Economic diversification vital to Greece's post-coronavirus future

Agora Contributor: Robert Quartly-Janeiro
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Greece’s handling of the coronavirus pandemic has been admired internationally for both the control of the spread and the remarkable low number of fatalities. Given the recent history and tough economic austerity endured, Greece has put the USA, France and the UK to shame on both a per capita and cumulative basis.

One area where Greece has not escaped though, is the economic contraction of the economy that Bank of Greece Governor, Yannis Stournaras, fears could be much as 8 per cent in 2020, or €16.8bn based on 2019 figures.

Whether or not the economy recovers in ‘V’ or ‘U’ shape remains to be seen, however it is difficult to envisage a sharp rebalancing of the economy in the immediate future, because the reality is that demand global has fallen off an economic cliff. The effect of which will have significant microeconomic implications on wages, disposable incomes, saving rates, corporate capital expenditure, and consumer discretionary spending globally.

With tourists stuck at home, hotels falling silent, airports all but closed, and international trade set to fall anywhere between 13 per cent and 32 per cent this, according the World Trade Organisation, the immediate economic future looks tough for Greece.

True, the rising cost of food, and the implications on labour shortages in some countries could be advantageous to Greek food producers in terms of trading with new countries, increased prices owing to any shortages or supply disruptions, and positioning itself as a reliable supplier than emerging markets, themselves coping with virus. Elsewhere, the collapse in oil prices has seen tanker rates boom, at least short term, for operators and brokers, bulk shipping rates are also starting to recover – both positives for Greece’s supersized fleet.

Yet looking deeper there are evidently sizable challenges. For starters, even if Greece is able to “reopen” in the coming weeks, the prospect of millions of tourists arriving as if nothing happened is all but a pipedream. Not only are there health risks from tourists arriving, other factors such as the loss of disposable income globally will have an adverse effect on tourists spending power.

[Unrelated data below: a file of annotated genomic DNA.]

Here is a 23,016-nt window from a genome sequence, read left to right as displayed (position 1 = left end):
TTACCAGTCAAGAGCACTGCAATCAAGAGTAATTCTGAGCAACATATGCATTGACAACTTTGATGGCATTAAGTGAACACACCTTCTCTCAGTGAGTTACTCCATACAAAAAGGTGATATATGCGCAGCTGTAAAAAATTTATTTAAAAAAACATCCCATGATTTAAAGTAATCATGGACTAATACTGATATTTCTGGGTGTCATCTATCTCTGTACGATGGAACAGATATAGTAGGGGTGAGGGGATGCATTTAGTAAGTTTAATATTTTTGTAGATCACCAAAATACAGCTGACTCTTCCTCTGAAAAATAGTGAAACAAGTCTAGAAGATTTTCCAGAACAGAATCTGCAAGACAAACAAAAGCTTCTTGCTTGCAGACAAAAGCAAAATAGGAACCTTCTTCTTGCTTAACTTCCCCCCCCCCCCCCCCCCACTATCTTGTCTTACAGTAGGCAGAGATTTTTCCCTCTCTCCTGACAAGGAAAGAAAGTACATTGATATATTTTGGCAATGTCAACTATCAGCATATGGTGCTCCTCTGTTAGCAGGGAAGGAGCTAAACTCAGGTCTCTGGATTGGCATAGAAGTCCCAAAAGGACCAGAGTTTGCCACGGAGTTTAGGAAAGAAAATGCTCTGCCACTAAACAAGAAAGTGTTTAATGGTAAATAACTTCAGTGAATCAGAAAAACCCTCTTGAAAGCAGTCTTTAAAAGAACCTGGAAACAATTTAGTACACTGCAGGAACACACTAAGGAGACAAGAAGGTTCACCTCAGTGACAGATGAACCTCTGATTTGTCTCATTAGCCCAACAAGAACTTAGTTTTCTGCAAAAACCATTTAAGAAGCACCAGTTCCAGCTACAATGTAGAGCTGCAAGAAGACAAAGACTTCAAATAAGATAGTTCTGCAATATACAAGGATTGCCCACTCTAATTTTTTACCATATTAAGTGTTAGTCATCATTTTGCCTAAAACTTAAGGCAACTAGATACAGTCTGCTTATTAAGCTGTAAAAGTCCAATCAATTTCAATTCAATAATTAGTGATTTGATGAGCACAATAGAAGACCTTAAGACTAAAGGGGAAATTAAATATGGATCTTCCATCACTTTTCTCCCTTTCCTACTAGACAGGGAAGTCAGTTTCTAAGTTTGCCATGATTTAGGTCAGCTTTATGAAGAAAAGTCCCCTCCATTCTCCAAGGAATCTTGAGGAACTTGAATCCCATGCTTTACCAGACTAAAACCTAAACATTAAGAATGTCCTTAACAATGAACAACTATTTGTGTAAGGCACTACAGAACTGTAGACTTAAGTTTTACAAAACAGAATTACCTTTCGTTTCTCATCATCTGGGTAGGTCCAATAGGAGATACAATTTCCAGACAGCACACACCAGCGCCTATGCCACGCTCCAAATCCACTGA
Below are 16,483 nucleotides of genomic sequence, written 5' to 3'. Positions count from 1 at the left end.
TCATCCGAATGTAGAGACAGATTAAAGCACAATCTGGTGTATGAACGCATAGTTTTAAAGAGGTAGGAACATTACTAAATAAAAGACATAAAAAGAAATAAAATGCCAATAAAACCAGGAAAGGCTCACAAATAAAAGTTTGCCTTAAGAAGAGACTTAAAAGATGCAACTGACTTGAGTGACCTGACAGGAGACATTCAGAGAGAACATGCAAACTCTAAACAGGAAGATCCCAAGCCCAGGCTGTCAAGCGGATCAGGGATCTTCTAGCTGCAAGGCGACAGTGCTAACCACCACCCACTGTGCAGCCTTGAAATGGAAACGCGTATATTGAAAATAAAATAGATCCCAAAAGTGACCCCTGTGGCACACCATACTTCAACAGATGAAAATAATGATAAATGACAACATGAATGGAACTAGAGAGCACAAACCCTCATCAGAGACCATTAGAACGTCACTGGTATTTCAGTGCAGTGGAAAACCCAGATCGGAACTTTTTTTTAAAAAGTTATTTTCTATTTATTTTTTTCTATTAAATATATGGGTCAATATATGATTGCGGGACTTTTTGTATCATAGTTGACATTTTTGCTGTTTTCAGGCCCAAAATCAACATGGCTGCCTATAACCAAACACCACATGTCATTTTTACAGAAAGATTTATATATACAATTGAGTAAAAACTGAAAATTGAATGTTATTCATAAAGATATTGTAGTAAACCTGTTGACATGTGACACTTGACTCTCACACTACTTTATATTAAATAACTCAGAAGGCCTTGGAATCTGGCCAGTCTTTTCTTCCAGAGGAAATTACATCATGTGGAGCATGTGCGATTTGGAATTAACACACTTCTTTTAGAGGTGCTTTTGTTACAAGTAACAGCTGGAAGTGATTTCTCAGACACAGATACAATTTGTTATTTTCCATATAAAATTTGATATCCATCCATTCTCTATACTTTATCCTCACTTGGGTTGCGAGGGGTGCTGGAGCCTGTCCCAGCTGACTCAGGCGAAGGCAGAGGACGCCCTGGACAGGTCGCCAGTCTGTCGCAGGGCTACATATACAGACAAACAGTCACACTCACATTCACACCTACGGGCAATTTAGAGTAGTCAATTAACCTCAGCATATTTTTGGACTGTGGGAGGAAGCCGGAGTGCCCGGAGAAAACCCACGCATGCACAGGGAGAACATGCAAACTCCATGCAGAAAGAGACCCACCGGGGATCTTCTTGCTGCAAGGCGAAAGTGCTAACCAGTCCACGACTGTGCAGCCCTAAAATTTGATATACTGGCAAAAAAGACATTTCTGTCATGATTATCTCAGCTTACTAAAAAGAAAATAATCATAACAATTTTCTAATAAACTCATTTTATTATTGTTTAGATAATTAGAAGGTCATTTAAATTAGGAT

That said, it is worth bearing in mind that CBRE the investment firm, foresees UK household disposable income dropping in 20 per cent. At the same time nearly 1-in-5 working Americans is currently unemployed, and these are just two examples. The time it will take for businesses and supply chains to restart is another important consideration.

What the coronavirus has done though is highlight that the Greek economy is arguably reliant on too few sectors, and therefore greater economic diversification is required to boost economic security and prosperity, and in order to overcome the medium-term downturn to key sectors through exports and growth in different areas.

Greece is clearly not alone in this respect but if it can be accepted that greater diversification is required, then possibilities can be actioned now while the rest of the world works out what’s next. Furthermore, as long as diversification can be internationally competitive at sector levels, then any reputational or commercial risks will be limited. That being said, there are arguably three global factors influencing the post-coronavirus world: social distancing and health, technology, and a sense of international fracturing and de-globalisation.

These present options for Greece as Kostas Axarloglou, Dean of the ALBA Graduate Business School explains “Industries that are not disrupted as much from the COVID-19 epidemic (e.g. Business Analytics, Software Development, pharmaceuticals) will continue emerging in Greece, transforming Greece to relevant hubs. Investment, domestic and foreign, is naturally the vehicle through which such hubs will emerge in Greece.”

Social distancing and health gives a platform to further develop the country’s healthcare and pharmaceuticals industries. Pharmaceuticals in particular has proven itself to be a valuable export industry at 4.3 per cent of total exports (EUR 1.4bn) in 2018, yet it should not go unnoticed that Greece remains a net importer in monetary times at a ratio of roughly 2:1 in balance of payments. The industry in Greece contributes 3.4 per cent to Greek GDP although only directly employs 14,000 workers, room for growth one would suspect. Greece geographical position, freight capabilities, and workforce lend themselves for this to grow the coronavirus that when mixed with an aging population, a huge diaspora of Greek health workers working abroad, the capture of health tourism, and quality standards lend themselves to a both capable of being an export-led, just as Cuba has across South America.